Courage, Principle and Ambition: Human Rights Activism in Liberia and Policy Implications for Taming
Journal of Human Rights Practice, Vol. 3, No. 1, 2011, pp. 113-127
15 Pages Posted: 15 Aug 2012
Date Written: January 1, 2011
This study of human rights activism in Liberia shows how small-scale, peaceful advocacy for democracy and human rights can take place even in a resource-poor country where activists face considerable danger from repressive regimes. When repressive regimes manage to block mass campaigns, individually-led, small-scale, nonviolent resistance can take root. The study also looks at ways that policymakers can support such activism. Driven by courage, commitment to principled ideas such as human rights and democracy, and in some cases by political ambition, individual activists helped expose human rights abuses to the outside world, delegitimizing the regime and attracting international responses that eventually brought change. In Liberia, under the regimes of Samuel Doe (1980-90) and Charles Taylor (1997-2003), some journalists, lawyers, university students, academics, clergy, and others, with only minimal international support, risked personal safety to demand freedom of speech, assembly, and protection from arbitrary arrest and torture. The findings are based on some 60 in-depth interviews by the author, mostly with key activists from those periods, and on archival research.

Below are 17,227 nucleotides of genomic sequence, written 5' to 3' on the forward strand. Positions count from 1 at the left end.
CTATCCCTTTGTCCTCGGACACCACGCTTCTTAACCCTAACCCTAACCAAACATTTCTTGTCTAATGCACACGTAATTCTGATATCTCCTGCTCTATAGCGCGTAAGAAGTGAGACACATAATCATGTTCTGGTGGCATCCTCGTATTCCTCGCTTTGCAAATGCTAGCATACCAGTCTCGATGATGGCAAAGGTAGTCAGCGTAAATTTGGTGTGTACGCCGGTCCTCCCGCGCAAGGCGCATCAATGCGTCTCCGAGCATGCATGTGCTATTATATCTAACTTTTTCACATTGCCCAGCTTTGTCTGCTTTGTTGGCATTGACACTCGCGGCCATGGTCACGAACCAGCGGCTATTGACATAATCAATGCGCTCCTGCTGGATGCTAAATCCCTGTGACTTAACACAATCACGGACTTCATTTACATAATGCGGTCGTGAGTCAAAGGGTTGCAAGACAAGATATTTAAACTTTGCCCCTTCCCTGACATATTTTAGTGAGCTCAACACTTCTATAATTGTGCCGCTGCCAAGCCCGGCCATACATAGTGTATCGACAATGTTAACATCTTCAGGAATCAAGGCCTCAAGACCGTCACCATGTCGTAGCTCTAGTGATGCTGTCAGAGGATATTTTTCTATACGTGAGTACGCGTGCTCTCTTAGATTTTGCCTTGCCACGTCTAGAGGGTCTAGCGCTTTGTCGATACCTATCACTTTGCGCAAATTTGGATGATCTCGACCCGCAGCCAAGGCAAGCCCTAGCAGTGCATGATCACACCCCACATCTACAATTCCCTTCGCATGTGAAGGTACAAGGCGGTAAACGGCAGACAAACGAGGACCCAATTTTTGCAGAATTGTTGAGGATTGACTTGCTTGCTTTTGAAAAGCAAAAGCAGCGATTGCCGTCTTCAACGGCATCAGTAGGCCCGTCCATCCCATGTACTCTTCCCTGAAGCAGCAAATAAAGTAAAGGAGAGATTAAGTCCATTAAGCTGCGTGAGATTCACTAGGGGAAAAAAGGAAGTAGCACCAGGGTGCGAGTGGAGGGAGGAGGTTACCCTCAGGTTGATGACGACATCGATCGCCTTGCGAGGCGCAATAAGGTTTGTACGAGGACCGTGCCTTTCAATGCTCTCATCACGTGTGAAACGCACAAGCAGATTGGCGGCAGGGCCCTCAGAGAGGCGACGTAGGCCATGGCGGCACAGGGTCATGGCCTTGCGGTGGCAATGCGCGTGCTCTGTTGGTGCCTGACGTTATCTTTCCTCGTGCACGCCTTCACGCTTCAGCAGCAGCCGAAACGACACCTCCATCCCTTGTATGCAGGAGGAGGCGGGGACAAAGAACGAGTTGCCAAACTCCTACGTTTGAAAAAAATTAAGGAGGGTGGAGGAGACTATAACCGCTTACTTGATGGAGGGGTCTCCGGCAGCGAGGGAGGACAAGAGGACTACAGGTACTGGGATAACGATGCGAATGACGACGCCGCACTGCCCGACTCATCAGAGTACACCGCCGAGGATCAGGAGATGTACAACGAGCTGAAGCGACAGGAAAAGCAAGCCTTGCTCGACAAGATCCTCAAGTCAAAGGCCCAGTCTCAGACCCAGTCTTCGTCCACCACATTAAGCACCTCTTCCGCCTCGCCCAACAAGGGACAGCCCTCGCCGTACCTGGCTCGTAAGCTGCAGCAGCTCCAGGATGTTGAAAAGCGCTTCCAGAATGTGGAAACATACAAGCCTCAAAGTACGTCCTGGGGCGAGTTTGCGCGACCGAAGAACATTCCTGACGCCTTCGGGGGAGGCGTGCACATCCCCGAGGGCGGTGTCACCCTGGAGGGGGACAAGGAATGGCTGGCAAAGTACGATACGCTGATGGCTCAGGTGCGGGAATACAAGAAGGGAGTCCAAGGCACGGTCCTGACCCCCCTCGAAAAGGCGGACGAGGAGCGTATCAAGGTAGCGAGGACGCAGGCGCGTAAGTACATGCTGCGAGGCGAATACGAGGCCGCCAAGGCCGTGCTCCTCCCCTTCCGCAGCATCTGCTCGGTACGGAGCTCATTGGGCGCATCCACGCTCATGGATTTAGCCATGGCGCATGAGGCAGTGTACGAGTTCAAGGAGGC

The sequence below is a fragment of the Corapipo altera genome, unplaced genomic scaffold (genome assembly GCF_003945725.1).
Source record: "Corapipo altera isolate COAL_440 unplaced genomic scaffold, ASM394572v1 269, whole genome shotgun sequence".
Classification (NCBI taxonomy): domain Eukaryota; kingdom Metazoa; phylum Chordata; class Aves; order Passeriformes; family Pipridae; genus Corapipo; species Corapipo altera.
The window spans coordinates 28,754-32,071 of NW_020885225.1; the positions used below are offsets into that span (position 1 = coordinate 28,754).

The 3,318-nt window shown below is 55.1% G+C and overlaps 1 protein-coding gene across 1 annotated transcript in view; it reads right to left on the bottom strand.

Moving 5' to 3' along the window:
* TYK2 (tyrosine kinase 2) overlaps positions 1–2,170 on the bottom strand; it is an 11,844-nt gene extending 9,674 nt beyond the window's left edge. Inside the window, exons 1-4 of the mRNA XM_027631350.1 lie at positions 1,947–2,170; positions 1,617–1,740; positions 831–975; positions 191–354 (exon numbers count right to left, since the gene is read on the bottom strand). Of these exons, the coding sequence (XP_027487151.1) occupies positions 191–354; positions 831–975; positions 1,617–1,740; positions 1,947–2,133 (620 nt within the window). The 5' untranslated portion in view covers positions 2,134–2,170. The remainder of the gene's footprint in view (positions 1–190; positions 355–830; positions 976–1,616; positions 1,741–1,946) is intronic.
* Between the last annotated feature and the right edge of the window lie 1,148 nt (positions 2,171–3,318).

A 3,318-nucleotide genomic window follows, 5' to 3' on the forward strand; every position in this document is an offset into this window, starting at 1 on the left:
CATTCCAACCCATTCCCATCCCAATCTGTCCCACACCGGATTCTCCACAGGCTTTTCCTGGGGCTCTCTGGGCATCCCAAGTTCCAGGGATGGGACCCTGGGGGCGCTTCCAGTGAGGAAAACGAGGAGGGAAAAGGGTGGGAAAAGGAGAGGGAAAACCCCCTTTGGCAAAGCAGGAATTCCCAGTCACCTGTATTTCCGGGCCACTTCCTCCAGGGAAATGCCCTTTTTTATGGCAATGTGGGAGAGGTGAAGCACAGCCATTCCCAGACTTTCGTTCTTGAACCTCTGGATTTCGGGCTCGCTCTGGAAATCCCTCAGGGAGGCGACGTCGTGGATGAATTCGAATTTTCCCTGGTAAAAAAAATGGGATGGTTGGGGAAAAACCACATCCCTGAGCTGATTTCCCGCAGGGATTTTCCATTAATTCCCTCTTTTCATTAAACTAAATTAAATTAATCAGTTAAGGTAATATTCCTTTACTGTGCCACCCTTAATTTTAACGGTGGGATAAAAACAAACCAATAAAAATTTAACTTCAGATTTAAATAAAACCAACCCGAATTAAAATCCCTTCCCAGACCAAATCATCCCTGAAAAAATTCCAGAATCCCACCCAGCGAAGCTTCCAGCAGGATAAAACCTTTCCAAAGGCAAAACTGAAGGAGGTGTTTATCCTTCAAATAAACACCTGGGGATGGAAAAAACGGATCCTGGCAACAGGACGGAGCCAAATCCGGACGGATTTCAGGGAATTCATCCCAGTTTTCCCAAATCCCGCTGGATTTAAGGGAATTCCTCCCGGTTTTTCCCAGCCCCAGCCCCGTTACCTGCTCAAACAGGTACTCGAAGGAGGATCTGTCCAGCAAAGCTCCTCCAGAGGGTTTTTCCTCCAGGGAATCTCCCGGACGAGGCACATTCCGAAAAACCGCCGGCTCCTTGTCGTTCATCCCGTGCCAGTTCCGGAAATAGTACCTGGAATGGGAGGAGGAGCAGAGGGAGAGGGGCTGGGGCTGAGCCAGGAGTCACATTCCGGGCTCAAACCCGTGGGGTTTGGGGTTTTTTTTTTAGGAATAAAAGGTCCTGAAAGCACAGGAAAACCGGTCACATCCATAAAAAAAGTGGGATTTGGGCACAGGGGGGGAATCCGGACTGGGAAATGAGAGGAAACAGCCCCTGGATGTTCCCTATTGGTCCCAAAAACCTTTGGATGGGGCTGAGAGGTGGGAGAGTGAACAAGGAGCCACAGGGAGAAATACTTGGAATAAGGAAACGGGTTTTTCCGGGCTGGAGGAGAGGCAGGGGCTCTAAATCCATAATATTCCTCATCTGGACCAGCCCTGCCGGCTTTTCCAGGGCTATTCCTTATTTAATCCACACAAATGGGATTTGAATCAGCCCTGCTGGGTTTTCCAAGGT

Keywords: Liberia, civil society, human rights, democracy, civil war, non-violence, non-violent resistance, resistance, womens' movements, social movements, civil war, Samuel Doe, Charles Taylor, tactics, protests, resistance, activism
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